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The Super Bowl underscored the importance of a good pass rush

In a close, hard-fought game, the Rams were able to disrupt critical drives and prevent a touchdown thanks to their pass rush.

Super Bowl LVI - Los Angeles Rams v Cincinnati Bengals Photo by Kevin C. Cox/Getty Images

The Cincinnati Bengals were a great team this year, one that cashed in a good regular season and a legendary postseason. One of their few outstanding weaknesses was their offensive line, and a failure to take advantage of that weakness was one way to absolutely doom yourself. Just ask the Chiefs, who melted down on offense and largely couldn’t get after Joe Burrow to prevent the Bengals from galloping past them in the Divisional Round, or the Titans, who nearly pulled off a win against Cincy thanks to an absolutely brutal nine sacks.

The Rams’ Super Bowl win hinged on a lot of things—Matthew Stafford overcoming a couple of interceptions and making big throws when he needed to, Aaron Donald being Aaron Donald when he needed to most, Cooper Kupp’s excellence, the officiating crew maybe suddenly discovering their flags at the right moment—but the pass rush certainly played a major role.

A Leonard Floyd sack killed the Bengals’ final drive of the first half. An Aaron Donald sack took the Rams from 3rd and 3 on the Los Angeles 11 yard line to settling for a field goal that kept it a one-score game. Sacks helped kill each of the next three Cincinnati drives, and pressure helped keep Joe Burrow from doing what he consistently would’ve liked to do, which is hit Ja’Marr Chase, Tee Higgins and company downfield, as he was able to do in the early going.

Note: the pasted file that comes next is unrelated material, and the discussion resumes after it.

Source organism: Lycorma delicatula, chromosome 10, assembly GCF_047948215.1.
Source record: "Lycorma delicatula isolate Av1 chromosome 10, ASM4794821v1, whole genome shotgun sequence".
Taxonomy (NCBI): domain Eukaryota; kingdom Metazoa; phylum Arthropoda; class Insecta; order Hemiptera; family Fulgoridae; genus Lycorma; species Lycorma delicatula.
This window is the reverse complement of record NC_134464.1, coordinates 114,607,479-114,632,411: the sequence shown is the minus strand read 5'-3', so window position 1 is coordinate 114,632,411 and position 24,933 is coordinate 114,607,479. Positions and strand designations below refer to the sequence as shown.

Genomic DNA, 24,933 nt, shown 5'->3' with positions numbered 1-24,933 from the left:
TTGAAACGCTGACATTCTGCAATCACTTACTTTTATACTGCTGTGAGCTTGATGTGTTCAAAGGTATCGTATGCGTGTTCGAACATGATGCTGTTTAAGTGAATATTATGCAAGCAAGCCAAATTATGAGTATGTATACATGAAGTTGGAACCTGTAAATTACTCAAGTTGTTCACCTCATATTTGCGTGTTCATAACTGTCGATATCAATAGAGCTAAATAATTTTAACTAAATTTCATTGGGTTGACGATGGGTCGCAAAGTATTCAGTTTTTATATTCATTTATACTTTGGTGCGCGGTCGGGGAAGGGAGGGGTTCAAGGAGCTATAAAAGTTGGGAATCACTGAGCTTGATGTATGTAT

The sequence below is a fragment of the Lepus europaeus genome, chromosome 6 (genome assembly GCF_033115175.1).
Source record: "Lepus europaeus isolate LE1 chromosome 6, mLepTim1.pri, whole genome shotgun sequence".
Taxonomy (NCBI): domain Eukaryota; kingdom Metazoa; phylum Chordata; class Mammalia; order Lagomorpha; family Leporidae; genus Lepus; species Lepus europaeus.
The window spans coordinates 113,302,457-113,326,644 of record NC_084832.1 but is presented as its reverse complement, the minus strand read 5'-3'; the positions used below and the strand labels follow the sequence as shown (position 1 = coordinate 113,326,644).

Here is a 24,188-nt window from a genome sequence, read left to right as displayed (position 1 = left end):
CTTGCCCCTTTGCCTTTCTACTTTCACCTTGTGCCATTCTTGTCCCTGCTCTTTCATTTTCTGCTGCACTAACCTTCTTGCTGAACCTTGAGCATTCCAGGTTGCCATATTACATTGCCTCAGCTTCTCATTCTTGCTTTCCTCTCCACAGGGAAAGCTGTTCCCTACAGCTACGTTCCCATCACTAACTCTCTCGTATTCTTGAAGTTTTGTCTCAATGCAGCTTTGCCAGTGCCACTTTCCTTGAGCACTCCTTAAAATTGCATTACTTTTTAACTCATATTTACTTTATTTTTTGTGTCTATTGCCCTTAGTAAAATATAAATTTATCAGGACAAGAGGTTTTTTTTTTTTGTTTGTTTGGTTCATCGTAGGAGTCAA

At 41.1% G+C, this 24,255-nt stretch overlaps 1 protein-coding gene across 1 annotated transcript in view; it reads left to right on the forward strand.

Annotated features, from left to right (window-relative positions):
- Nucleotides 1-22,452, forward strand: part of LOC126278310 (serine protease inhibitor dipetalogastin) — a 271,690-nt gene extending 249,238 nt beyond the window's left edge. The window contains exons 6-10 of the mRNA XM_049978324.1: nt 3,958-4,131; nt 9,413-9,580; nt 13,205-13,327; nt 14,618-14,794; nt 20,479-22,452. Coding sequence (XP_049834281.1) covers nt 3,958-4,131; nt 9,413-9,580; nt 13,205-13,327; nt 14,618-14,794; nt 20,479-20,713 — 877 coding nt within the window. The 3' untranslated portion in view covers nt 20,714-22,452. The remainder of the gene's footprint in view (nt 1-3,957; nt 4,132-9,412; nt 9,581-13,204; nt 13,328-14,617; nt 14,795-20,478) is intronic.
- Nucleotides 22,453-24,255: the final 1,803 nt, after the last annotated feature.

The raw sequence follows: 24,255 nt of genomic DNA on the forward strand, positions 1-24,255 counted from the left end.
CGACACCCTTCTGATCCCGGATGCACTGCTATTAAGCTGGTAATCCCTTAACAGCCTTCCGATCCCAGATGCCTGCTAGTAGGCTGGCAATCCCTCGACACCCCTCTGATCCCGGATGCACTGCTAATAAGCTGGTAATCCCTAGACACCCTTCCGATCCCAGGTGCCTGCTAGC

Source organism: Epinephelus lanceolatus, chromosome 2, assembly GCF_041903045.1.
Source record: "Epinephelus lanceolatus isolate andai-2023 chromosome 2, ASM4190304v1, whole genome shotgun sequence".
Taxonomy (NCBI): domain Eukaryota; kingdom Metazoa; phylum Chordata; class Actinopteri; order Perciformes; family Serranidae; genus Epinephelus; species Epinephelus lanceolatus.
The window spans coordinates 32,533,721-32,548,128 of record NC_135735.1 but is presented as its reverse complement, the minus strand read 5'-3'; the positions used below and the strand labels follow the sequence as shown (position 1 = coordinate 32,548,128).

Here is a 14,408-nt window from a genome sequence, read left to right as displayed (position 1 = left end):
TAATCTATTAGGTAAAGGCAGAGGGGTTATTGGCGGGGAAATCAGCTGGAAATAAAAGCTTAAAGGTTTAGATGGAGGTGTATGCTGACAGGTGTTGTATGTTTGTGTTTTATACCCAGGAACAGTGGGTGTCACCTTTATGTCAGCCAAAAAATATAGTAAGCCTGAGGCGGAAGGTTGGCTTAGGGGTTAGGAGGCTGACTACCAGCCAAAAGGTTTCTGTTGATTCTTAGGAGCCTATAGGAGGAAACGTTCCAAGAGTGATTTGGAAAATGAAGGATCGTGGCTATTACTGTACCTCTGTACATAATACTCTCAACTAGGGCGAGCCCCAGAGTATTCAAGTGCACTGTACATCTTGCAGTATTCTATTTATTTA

The Bengals, of course, were at times listless and missed opportunities that had little to do with whether the Rams were generating any pressure, but settling for the field goal instead of the touchdown on that Donald sack ended up providing Los Angeles their margin of victory. The pressure and sacks that fearsome Rams front were able to generate helped them overcome a lackluster (and oddly leaned-upon) ground game and their fair share of unproductive drives and mistakes on offense, and the years of building up a fearsome front seven and handing the reins to terrific defensive coordinators like Raheem Morris paid off in a huge way.

That brings us to Atlanta, which is going to have to add a lot of talent up front to have anything that doesn’t resemble...well, the worst pass rush in the league, which Atlanta had. The league is full of terrific quarterbacks who can and will carve you to pieces with time in the pocket, and the Falcons saw that happen last year against the likes of Tim Boyle because they were so utterly incapable of pressuring even a so-so reserve. Too often, the Falcons have found themselves holding their breath and hoping that teams can’t mount furious comebacks or add to a narrow lead while allowing quarterbacks to work on their passion projects in the pocket.

Even if the Falcons did miraculously develop a quality pass rush overnight, it wouldn’t be enough to make them a great team, and you won’t catch me booing them in March and April if they decide to invest money and draft picks in bolstering a secondary that has real potential thanks to the presence of the great A.J. Terrell and young, interesting players like Jaylinn Hawkins, Darren Hall and Richie Grant. Hell, I won’t complain if they sink them into an offense that really needs the help, either.

It’s clear enough to me, though, that Atlanta isn’t going to find themselves pushing hard for a Super Bowl unless they can at least get back to having a good pass rush again. There were enough reminders in these playoffs and this Super Bowl of just how important that can be.